I found this book to be engaging and full of great tips and instructions. The black and white travel photos inside are a joy to look at. I would like to see another book of his with just the photos, printed larger and on glossy stock.
The book is divided into two sections: How to take good travel pictures, and then, How to sell them.
The beginning travel photographer will find many great tips and explanations. There is a discussion on the importance of taking both horizontal and vertical shots, of leaving room at the top and bottom of the frame for potential magazine wording. Simple tips like avoiding shooting photos of people wearing clothing with logos on them, if you want to get it published. There is a wealth of more technical tips and explanations about how to properly use lens shades, filters, fill flash, and the importance of capturing images as RAW (as opposed to as JPEG).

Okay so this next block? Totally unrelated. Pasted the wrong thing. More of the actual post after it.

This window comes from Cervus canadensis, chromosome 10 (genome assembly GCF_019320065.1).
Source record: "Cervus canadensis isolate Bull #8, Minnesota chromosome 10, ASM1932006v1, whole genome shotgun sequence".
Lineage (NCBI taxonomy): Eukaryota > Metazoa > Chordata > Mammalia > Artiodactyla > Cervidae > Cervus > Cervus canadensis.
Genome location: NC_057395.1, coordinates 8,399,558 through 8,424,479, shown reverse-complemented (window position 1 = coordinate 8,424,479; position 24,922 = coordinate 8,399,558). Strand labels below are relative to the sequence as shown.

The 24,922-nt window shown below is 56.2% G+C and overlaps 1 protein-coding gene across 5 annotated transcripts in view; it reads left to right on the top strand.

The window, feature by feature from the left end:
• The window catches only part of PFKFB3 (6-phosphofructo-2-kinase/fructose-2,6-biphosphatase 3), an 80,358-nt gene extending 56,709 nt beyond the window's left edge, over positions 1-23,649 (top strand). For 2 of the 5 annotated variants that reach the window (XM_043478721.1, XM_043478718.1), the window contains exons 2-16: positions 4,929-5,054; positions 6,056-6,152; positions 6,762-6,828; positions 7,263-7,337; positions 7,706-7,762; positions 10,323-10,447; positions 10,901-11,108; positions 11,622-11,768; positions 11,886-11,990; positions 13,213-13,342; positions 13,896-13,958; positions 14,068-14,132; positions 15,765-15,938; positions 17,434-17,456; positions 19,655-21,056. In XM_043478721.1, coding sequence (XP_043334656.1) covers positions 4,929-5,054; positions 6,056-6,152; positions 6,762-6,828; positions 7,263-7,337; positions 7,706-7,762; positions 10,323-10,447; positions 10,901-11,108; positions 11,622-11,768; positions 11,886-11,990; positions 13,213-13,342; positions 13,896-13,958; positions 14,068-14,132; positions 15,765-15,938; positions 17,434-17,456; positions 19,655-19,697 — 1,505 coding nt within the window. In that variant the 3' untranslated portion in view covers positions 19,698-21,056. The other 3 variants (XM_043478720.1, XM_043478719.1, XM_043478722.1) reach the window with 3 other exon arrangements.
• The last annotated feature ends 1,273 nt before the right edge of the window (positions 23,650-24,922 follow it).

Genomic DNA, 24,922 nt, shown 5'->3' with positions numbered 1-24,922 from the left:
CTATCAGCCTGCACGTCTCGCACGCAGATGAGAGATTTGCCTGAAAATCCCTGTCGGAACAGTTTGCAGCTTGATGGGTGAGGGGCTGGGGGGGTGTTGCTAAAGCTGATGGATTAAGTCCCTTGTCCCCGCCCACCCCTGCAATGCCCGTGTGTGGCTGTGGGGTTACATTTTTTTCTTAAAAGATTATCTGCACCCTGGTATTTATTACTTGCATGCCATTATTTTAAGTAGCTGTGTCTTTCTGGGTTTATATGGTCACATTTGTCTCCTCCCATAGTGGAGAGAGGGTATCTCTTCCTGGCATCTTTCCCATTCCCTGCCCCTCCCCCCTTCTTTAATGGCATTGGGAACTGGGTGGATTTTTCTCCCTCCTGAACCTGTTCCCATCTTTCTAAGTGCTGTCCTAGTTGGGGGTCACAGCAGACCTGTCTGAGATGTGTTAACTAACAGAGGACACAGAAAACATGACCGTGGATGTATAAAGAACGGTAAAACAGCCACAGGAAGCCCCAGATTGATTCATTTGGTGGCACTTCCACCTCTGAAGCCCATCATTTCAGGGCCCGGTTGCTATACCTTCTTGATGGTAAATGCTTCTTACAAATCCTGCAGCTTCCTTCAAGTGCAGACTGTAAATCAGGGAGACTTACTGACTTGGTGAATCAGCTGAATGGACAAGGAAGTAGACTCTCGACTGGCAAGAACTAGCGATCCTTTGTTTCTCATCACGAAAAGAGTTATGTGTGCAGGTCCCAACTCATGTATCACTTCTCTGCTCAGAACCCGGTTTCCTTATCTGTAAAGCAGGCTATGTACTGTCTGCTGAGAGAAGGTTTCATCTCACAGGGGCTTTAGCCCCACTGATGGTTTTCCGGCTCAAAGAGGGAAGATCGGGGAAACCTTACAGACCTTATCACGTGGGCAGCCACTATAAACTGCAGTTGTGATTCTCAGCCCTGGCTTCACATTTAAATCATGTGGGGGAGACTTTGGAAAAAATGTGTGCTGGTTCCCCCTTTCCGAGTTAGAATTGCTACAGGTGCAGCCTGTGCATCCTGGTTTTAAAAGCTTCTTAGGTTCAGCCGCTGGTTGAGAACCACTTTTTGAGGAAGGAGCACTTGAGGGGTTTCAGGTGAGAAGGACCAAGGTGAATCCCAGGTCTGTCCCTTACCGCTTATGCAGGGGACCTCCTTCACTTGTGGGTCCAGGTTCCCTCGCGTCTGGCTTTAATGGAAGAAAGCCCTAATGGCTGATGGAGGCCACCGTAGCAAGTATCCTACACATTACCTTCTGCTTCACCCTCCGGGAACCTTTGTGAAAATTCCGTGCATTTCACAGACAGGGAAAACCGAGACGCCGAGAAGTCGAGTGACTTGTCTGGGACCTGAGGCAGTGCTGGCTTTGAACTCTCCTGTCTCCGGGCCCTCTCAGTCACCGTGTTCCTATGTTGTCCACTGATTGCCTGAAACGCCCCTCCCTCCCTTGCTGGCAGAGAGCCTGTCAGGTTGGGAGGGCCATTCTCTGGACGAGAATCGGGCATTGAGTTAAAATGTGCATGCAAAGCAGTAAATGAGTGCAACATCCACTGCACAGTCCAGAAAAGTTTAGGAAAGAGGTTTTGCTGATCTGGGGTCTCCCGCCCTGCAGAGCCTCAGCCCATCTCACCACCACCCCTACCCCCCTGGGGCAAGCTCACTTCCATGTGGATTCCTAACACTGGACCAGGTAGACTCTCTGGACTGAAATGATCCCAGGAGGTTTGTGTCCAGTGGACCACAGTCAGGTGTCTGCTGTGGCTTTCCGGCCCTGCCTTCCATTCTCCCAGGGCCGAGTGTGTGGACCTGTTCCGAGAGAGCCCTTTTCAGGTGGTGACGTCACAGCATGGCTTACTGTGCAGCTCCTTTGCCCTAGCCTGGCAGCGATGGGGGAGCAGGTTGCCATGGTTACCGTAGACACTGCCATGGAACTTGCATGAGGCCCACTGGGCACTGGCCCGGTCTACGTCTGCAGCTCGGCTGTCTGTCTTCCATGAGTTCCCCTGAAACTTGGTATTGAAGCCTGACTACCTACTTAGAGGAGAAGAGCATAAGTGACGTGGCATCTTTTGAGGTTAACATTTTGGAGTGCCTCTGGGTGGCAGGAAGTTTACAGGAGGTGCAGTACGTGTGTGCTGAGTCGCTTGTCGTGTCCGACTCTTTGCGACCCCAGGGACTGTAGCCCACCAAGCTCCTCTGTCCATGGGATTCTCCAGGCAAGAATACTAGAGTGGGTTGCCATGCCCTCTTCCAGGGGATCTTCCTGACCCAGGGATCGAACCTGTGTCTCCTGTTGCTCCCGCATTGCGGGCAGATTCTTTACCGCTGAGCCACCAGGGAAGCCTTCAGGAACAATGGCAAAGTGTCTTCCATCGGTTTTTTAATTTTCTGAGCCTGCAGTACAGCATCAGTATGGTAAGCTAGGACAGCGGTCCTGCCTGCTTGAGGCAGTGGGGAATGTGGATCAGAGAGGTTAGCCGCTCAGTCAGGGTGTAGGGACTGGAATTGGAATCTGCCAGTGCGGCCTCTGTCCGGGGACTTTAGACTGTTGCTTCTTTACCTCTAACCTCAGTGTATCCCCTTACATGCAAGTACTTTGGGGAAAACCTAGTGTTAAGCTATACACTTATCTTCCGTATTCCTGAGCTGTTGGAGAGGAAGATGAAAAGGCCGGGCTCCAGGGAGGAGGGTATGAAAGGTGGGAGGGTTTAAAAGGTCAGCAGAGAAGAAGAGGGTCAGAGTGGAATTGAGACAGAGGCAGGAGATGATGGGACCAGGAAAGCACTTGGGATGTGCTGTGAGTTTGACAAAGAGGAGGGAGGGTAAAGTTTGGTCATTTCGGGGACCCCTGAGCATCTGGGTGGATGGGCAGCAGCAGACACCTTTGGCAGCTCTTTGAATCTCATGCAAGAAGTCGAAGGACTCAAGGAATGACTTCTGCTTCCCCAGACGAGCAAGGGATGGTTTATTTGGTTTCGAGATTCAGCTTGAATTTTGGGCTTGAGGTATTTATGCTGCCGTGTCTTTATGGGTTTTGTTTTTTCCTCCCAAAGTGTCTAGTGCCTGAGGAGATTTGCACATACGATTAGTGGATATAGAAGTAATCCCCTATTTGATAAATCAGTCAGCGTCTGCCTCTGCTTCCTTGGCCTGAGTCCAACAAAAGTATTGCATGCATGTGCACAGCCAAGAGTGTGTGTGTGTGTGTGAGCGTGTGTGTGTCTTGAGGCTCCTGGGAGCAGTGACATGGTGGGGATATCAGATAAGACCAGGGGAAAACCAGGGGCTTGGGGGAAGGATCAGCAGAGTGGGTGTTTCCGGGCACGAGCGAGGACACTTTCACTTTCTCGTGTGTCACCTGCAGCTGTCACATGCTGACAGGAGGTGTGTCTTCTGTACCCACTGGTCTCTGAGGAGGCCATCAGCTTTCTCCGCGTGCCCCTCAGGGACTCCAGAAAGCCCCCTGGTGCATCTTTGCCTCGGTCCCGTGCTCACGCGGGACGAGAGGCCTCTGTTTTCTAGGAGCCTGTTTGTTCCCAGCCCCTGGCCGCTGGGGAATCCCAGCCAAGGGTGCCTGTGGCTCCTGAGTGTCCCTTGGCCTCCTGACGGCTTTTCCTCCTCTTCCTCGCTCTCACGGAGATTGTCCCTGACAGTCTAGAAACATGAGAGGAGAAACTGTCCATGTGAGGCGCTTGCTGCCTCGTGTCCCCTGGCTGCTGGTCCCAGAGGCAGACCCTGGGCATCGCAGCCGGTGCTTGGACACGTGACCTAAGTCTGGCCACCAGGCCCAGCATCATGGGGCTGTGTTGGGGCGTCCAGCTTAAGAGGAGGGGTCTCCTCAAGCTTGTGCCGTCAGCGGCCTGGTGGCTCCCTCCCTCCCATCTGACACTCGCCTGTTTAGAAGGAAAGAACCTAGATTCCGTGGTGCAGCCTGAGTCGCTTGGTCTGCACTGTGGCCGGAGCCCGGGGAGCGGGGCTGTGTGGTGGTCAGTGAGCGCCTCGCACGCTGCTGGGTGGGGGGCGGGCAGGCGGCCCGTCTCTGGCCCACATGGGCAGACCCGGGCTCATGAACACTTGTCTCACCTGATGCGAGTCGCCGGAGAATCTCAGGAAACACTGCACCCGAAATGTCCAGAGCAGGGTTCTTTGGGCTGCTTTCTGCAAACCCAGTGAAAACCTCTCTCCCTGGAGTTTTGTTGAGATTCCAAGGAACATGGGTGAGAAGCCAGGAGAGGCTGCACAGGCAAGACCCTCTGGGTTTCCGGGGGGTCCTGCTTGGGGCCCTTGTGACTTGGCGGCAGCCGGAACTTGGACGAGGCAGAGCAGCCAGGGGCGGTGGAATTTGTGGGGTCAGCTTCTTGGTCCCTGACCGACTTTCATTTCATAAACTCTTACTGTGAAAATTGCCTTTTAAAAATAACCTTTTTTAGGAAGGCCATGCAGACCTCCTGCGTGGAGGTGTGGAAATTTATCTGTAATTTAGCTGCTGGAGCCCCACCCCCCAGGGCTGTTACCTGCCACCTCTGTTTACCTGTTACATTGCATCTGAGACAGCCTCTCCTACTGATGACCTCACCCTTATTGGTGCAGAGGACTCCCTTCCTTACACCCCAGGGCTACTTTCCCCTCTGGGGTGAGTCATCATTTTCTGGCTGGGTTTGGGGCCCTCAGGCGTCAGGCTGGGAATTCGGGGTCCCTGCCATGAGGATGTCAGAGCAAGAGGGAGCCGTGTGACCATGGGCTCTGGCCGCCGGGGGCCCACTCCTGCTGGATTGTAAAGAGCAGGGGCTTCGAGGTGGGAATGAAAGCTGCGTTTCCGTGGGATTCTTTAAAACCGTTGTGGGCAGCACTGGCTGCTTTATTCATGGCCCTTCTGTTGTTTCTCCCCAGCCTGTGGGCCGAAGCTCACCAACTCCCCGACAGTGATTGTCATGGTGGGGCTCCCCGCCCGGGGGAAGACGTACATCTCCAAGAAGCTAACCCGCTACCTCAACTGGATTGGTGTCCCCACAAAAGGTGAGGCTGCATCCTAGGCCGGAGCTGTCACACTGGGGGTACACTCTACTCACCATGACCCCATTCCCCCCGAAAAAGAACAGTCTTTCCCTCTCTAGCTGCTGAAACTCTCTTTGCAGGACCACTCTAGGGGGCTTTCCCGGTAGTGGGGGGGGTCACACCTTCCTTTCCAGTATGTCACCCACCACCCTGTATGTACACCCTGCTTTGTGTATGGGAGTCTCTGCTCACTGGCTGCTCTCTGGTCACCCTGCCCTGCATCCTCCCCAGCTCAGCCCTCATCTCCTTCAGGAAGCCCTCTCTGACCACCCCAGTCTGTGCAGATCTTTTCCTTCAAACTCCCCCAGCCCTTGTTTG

The "how to sell" section covers model releases and how to write effective query letters, working with stock photo agencies and with magazine editors.
This is the sort of handbook that you will want to buy, read and then save to refer back to again and again.
I do have two reservations about the book. It is not apparent from the cover or the introduction that this book is aimed at the travel photographer who has a sophisticated SLR digital camera. Most of the technical information applies to these cameras. A more casual photographer can still gain a lot of useful information from the book, but it is really meant for someone with sophisticated equipment.
The other disappointment I have is that the layout is confusing and the information in the book is redundant in many places. Much of the information in the first half is repeated in the second half. Perhaps that is for emphasis, but the reader ends up feeling that had the book been better edited and better designed, the narrative would have been more concise and powerful.